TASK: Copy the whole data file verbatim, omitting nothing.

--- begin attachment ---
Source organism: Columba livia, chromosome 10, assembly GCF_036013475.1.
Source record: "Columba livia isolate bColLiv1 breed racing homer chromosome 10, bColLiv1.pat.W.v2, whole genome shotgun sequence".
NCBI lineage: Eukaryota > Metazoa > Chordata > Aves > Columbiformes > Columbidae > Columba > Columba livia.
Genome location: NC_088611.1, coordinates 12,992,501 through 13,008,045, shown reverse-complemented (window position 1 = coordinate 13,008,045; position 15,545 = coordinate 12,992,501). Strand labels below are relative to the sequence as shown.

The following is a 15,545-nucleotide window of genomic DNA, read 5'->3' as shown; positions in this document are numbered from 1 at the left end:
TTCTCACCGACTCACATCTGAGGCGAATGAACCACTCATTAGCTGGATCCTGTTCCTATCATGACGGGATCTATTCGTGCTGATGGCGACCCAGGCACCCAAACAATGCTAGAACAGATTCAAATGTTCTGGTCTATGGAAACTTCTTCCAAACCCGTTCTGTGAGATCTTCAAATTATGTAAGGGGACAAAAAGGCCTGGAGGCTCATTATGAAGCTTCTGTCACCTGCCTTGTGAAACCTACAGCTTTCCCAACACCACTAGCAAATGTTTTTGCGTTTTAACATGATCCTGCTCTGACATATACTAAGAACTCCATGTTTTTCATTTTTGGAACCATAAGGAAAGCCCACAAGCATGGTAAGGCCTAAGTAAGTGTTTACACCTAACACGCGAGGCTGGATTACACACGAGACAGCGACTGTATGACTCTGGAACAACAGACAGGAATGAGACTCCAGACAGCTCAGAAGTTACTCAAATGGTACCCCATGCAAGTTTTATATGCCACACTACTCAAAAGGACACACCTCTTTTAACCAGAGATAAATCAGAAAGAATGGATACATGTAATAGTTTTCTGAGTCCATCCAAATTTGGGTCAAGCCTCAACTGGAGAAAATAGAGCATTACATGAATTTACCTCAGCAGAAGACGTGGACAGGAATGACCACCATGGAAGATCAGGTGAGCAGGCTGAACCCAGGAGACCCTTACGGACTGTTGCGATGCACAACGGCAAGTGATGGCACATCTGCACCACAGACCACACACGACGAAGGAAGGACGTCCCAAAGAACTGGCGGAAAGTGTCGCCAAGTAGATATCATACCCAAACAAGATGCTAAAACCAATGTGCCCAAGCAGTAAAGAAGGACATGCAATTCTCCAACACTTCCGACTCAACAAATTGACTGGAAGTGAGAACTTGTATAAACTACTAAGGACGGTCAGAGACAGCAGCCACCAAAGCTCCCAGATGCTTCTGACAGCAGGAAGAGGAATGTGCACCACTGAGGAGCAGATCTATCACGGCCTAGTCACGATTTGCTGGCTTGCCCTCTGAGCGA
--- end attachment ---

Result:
Source organism: Columba livia, chromosome 10, assembly GCF_036013475.1.
Source record: "Columba livia isolate bColLiv1 breed racing homer chromosome 10, bColLiv1.pat.W.v2, whole genome shotgun sequence".
NCBI lineage: Eukaryota > Metazoa > Chordata > Aves > Columbiformes > Columbidae > Columba > Columba livia.
Genome location: NC_088611.1, coordinates 12,992,501 through 13,008,045, shown reverse-complemented (window position 1 = coordinate 13,008,045; position 15,545 = coordinate 12,992,501). Strand labels below are relative to the sequence as shown.

The following is a 15,545-nucleotide window of genomic DNA, read 5'->3' as shown; positions in this document are numbered from 1 at the left end:
TTCTCACCGACTCACATCTGAGGCGAATGAACCACTCATTAGCTGGATCCTGTTCCTATCATGACGGGATCTATTCGTGCTGATGGCGACCCAGGCACCCAAACAATGCTAGAACAGATTCAAATGTTCTGGTCTATGGAAACTTCTTCCAAACCCGTTCTGTGAGATCTTCAAATTATGTAAGGGGACAAAAAGGCCTGGAGGCTCATTATGAAGCTTCTGTCACCTGCCTTGTGAAACCTACAGCTTTCCCAACACCACTAGCAAATGTTTTTGCGTTTTAACATGATCCTGCTCTGACATATACTAAGAACTCCATGTTTTTCATTTTTGGAACCATAAGGAAAGCCCACAAGCATGGTAAGGCCTAAGTAAGTGTTTACACCTAACACGCGAGGCTGGATTACACACGAGACAGCGACTGTATGACTCTGGAACAACAGACAGGAATGAGACTCCAGACAGCTCAGAAGTTACTCAAATGGTACCCCATGCAAGTTTTATATGCCACACTACTCAAAAGGACACACCTCTTTTAACCAGAGATAAATCAGAAAGAATGGATACATGTAATAGTTTTCTGAGTCCATCCAAATTTGGGTCAAGCCTCAACTGGAGAAAATAGAGCATTACATGAATTTACCTCAGCAGAAGACGTGGACAGGAATGACCACCATGGAAGATCAGGTGAGCAGGCTGAACCCAGGAGACCCTTACGGACTGTTGCGATGCACAACGGCAAGTGATGGCACATCTGCACCACAGACCACACACGACGAAGGAAGGACGTCCCAAAGAACTGGCGGAAAGTGTCGCCAAGTAGATATCATACCCAAACAAGATGCTAAAACCAATGTGCCCAAGCAGTAAAGAAGGACATGCAATTCTCCAACACTTCCGACTCAACAAATTGACTGGAAGTGAGAACTTGTATAAACTACTAAGGACGGTCAGAGACAGCAGCCACCAAAGCTCCCAGATGCTTCTGACAGCAGGAAGAGGAATGTGCACCACTGAGGAGCAGATCTATCACGGCCTAGTCACGATTTGCTGGCTTGCCCTCTGAGCGA